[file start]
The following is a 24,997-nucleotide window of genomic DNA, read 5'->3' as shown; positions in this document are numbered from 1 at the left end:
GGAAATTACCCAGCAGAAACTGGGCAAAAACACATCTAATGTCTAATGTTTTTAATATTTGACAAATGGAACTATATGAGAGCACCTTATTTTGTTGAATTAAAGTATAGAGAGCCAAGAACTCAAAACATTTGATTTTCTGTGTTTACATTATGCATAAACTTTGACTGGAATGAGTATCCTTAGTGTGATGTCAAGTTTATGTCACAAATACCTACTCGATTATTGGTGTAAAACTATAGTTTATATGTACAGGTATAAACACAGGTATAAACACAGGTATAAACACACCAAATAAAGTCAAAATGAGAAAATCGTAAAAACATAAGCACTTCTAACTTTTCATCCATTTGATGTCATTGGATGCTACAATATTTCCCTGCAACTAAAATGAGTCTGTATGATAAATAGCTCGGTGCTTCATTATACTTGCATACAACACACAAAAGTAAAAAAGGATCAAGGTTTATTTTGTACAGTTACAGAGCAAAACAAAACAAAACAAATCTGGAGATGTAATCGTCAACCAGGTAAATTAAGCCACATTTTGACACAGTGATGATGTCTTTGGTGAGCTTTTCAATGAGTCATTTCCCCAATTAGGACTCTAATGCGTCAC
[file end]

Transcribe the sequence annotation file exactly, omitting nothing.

The following is a 24,997-nucleotide window of genomic DNA, read 5'->3' as shown; positions in this document are numbered from 1 at the left end:
GGAAATTACCCAGCAGAAACTGGGCAAAAACACATCTAATGTCTAATGTTTTTAATATTTGACAAATGGAACTATATGAGAGCACCTTATTTTGTTGAATTAAAGTATAGAGAGCCAAGAACTCAAAACATTTGATTTTCTGTGTTTACATTATGCATAAACTTTGACTGGAATGAGTATCCTTAGTGTGATGTCAAGTTTATGTCACAAATACCTACTCGATTATTGGTGTAAAACTATAGTTTATATGTACAGGTATAAACACAGGTATAAACACAGGTATAAACACACCAAATAAAGTCAAAATGAGAAAATCGTAAAAACATAAGCACTTCTAACTTTTCATCCATTTGATGTCATTGGATGCTACAATATTTCCCTGCAACTAAAATGAGTCTGTATGATAAATAGCTCGGTGCTTCATTATACTTGCATACAACACACAAAAGTAAAAAAGGATCAAGGTTTATTTTGTACAGTTACAGAGCAAAACAAAACAAAACAAATCTGGAGATGTAATCGTCAACCAGGTAAATTAAGCCACATTTTGACACAGTGATGATGTCTTTGGTGAGCTTTTCAATGAGTCATTTCCCCAATTAGGACTCTAATGCGTCAC